3 Although U.S. nuclear deterrence policy is conceptually predicated on the notion of maintaining a credible capability to absorb an enemy’s maximum assault and strike back with sufficient force to destroy the aggressor’s country, the practical reality is that these persistent vulnerabilities render the United States heavily reliant on extremely rapid reaction if an enemy attack is imminent or underway with incoming warheads streaking toward U.S. territory at four miles per second.

4 This plane is a militarized Boeing 747 airborne command post kept always on runway alert (home-based at Offutt Air Force Base near Omaha or forward-deployed at Andrews Air Force Base outside Washington) or shadowing the president during his travels abroad. It possesses all the codes needed to issue the “go-code” and the communications equipment to transmit it directly to the forces, including a five-mile-long trailing antenna to reach submarines.

5 In fact, he has become the primary initiator of the conference as a result of the surging proliferation of ballistic missiles and their prolific testing over the past decade.

6 A pre-planned option would take only minutes to execute. An innovated option could take hours to days.

7 David Welna, “What the Law of War Says About Nuclear Strikes,” NPR, November 29, 2017,

8 This joint operations cell of the National Military Command Center is headed by a one-star flag officer. Normally, a colonel is the ranking officer on duty. See Ben Smith, “Kirk: ‘I Command the War Room in the Pentagon,’” Politico, May 21, 2010,

9 The Editors, “No One Should Have Sole Authority to Launch a Nuclear Attack,” Scientific American, August 1, 2017, Although the missiles are normally aimed at the open ocean, changing them to their wartime targets, preset in the missile’s memory for aim-points in Russia, China, North Korea, or Iran, is as easy as changing TV channels. They would not be involved in a nuclear strike confined to North Korea because they would have to fly over Russia and risk triggering mistaken retaliation by Russia against the United States.

10 Dave Merrill, Nafeesa Syeed, and Brittany Harris, “To Launch a Nuclear Strike President Trump Would Take These Steps,” Bloomberg Politics, January 20, 2017, The crew positions the boat at the proper launch depth (150 feet) and spins up the missiles’ gyroscopes for flight navigation to the designated targets. Missiles would emerge from their tubes one at a time every 15 seconds.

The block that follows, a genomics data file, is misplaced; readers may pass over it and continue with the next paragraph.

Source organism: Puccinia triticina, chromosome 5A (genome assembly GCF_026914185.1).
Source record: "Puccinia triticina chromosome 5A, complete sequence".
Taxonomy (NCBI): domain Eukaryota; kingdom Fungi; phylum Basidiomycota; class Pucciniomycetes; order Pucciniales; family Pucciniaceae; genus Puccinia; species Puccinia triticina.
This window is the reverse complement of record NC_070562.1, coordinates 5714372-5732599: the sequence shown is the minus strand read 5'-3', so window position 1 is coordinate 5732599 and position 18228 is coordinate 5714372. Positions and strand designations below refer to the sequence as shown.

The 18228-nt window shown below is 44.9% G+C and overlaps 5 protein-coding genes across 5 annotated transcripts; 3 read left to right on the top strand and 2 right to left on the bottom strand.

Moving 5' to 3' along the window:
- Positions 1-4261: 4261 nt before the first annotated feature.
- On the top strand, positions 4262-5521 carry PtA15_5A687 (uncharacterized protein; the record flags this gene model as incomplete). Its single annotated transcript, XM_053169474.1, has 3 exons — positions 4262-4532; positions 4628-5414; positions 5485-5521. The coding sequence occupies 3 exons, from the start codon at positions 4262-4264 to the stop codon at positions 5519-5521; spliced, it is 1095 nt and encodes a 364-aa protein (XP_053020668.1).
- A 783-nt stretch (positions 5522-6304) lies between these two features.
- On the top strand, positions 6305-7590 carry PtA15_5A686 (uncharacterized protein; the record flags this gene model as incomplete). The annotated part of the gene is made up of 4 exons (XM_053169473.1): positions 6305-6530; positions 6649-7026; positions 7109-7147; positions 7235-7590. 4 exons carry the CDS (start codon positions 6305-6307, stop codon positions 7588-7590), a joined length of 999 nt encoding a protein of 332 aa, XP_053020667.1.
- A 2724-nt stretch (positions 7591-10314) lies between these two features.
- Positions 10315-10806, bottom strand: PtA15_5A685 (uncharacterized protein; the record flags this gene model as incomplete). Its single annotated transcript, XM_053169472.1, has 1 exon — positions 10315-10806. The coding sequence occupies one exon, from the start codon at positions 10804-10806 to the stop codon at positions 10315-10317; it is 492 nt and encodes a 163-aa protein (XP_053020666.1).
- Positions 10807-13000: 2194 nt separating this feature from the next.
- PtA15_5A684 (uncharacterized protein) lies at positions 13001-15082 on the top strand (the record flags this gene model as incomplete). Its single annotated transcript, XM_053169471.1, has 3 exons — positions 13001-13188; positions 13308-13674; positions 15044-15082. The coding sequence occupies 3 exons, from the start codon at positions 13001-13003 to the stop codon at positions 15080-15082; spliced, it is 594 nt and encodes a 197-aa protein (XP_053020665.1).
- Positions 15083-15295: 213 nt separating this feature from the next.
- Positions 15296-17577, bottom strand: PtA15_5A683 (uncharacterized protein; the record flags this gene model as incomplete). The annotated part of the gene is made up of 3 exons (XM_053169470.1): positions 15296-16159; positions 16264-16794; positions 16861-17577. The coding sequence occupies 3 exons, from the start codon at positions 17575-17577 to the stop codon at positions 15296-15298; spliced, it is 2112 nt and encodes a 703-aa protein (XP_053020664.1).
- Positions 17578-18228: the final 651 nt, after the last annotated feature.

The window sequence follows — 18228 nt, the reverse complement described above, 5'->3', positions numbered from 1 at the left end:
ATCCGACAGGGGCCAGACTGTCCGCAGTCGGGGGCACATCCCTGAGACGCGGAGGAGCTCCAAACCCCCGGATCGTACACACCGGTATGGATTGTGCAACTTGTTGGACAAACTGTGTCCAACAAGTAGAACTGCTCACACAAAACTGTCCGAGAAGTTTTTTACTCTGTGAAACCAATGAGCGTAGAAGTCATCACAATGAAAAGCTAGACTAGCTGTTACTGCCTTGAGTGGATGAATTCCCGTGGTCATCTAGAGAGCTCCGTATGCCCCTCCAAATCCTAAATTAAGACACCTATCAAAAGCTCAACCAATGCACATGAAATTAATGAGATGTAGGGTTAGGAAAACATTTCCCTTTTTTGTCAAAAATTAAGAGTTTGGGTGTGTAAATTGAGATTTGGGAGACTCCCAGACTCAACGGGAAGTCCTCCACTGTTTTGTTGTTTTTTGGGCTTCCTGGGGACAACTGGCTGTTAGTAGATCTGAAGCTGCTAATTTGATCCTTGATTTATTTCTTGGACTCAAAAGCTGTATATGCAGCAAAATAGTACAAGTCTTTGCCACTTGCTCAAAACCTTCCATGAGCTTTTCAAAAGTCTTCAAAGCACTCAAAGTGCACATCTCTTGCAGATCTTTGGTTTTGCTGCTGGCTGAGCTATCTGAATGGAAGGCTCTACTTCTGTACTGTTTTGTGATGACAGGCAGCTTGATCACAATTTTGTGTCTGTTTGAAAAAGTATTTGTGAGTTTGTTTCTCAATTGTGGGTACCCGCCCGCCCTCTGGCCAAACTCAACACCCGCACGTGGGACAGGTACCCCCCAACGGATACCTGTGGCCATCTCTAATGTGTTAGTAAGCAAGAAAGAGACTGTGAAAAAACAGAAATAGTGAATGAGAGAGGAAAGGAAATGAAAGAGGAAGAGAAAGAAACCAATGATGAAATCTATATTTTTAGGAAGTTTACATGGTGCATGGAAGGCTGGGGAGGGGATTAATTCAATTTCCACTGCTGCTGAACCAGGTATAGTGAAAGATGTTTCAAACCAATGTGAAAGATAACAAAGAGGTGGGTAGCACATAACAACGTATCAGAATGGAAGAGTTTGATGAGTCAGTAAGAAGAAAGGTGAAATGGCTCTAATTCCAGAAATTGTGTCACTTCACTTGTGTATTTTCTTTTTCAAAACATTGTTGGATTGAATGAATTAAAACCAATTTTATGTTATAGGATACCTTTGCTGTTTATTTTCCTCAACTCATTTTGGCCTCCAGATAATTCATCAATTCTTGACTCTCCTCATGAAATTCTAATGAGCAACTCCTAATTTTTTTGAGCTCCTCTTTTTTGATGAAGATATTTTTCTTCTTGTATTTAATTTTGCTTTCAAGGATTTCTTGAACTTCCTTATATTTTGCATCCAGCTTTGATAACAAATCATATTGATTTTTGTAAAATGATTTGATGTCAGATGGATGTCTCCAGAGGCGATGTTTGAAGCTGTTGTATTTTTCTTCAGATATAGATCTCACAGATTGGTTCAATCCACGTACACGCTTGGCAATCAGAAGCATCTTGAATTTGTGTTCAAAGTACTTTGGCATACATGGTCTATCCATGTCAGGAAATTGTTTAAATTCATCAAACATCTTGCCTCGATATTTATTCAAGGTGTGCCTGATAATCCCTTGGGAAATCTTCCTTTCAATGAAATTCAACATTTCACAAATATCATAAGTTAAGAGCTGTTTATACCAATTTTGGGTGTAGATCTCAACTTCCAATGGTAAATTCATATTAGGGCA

11 In peacetime, the entire nuclear bomber force is not armed with nuclear weapons. It takes 12-24 hours to load the weapons from local storage bunkers. Bruce G. Blair, “De-Alerting Strategic Forces,” in Reykjavik Revisited: Steps Toward a World Free of Nuclear Weapons, ed. George P. Shultz, Sidney D. Drell, and James E. Goodby (Stanford, CA: Hoover Institution Press, 2008), .

12 Jonathan Schell, The Gift of Time (New York: Metropolitan Books, 1998), pp. 191-194.

13 Reason would likely be the first casualty, as U.S. presidents and their key advisers recognized. Zbigniew Brzezinski stated, “A sudden massive attack would put the American leaders under extraordinary psychological pressure, capable of inducing erratic behavior and hesitation.” Zbigniew Brzezinski, “From Arms Control to Controlled Security,” The Wall Street Journal, July 10, 1984. Brzezinski spoke from experience, having received a shocking call in the middle of the night in 1979 informing him of the launch of 220 Soviet submarine missiles at the United States. A second call indicated that 2,200 missiles were streaking toward the United States—an all-out first strike. His biggest worry at this stage was figuring out how he would convince a groggy president that this was the real thing requiring an immediate nuclear response. Zbigniew Brzezinski, in 2009 conversation with author. As he prepared to call President Jimmy Carter, he received a call ending the nightmare. A defective computer chip had caused the false alarm. See “The 3 A.M. Phone Call,” The National Security Archive, The George Washington University, March 1, 2012,

14 There was much predictability in the U.S.-Soviet strategic confrontation. The United States knew much about Soviet missiles and their ranges and test practices. By mutual agreement, the United States received advance notification of their launches.